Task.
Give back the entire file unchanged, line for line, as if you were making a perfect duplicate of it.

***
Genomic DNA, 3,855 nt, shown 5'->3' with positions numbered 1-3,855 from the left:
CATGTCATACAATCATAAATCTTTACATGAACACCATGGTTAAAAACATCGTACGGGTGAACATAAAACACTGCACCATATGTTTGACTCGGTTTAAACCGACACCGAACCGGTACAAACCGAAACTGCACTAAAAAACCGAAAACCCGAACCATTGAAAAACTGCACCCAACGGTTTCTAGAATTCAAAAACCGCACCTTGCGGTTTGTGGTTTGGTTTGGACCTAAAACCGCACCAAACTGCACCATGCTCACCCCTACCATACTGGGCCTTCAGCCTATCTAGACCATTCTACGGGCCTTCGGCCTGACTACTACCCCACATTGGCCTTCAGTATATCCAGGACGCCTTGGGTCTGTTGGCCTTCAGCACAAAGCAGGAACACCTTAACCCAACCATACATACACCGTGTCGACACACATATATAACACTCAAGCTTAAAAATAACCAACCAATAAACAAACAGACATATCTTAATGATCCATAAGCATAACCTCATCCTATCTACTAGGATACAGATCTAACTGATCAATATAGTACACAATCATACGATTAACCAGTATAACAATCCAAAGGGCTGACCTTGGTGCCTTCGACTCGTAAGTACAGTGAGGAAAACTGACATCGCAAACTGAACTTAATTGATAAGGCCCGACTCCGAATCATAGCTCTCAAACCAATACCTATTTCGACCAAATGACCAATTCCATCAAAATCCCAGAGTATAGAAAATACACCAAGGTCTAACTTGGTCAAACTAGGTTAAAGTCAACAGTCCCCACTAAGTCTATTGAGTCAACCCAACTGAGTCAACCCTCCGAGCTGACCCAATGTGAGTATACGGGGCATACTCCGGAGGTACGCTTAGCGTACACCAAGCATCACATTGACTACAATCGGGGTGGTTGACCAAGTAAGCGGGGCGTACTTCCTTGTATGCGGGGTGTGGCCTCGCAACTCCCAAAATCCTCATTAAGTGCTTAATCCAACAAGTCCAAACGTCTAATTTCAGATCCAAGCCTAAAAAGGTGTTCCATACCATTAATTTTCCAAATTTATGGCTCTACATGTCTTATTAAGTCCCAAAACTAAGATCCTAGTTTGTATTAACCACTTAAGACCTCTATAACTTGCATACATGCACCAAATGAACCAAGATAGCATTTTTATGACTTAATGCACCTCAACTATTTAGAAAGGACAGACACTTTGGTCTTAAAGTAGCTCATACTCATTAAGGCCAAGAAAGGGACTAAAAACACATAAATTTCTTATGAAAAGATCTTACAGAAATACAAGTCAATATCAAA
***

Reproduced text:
Genomic DNA, 3,855 nt, shown 5'->3' with positions numbered 1-3,855 from the left:
CATGTCATACAATCATAAATCTTTACATGAACACCATGGTTAAAAACATCGTACGGGTGAACATAAAACACTGCACCATATGTTTGACTCGGTTTAAACCGACACCGAACCGGTACAAACCGAAACTGCACTAAAAAACCGAAAACCCGAACCATTGAAAAACTGCACCCAACGGTTTCTAGAATTCAAAAACCGCACCTTGCGGTTTGTGGTTTGGTTTGGACCTAAAACCGCACCAAACTGCACCATGCTCACCCCTACCATACTGGGCCTTCAGCCTATCTAGACCATTCTACGGGCCTTCGGCCTGACTACTACCCCACATTGGCCTTCAGTATATCCAGGACGCCTTGGGTCTGTTGGCCTTCAGCACAAAGCAGGAACACCTTAACCCAACCATACATACACCGTGTCGACACACATATATAACACTCAAGCTTAAAAATAACCAACCAATAAACAAACAGACATATCTTAATGATCCATAAGCATAACCTCATCCTATCTACTAGGATACAGATCTAACTGATCAATATAGTACACAATCATACGATTAACCAGTATAACAATCCAAAGGGCTGACCTTGGTGCCTTCGACTCGTAAGTACAGTGAGGAAAACTGACATCGCAAACTGAACTTAATTGATAAGGCCCGACTCCGAATCATAGCTCTCAAACCAATACCTATTTCGACCAAATGACCAATTCCATCAAAATCCCAGAGTATAGAAAATACACCAAGGTCTAACTTGGTCAAACTAGGTTAAAGTCAACAGTCCCCACTAAGTCTATTGAGTCAACCCAACTGAGTCAACCCTCCGAGCTGACCCAATGTGAGTATACGGGGCATACTCCGGAGGTACGCTTAGCGTACACCAAGCATCACATTGACTACAATCGGGGTGGTTGACCAAGTAAGCGGGGCGTACTTCCTTGTATGCGGGGTGTGGCCTCGCAACTCCCAAAATCCTCATTAAGTGCTTAATCCAACAAGTCCAAACGTCTAATTTCAGATCCAAGCCTAAAAAGGTGTTCCATACCATTAATTTTCCAAATTTATGGCTCTACATGTCTTATTAAGTCCCAAAACTAAGATCCTAGTTTGTATTAACCACTTAAGACCTCTATAACTTGCATACATGCACCAAATGAACCAAGATAGCATTTTTATGACTTAATGCACCTCAACTATTTAGAAAGGACAGACACTTTGGTCTTAAAGTAGCTCATACTCATTAAGGCCAAGAAAGGGACTAAAAACACATAAATTTCTTATGAAAAGATCTTACAGAAATACAAGTCAATATCAAA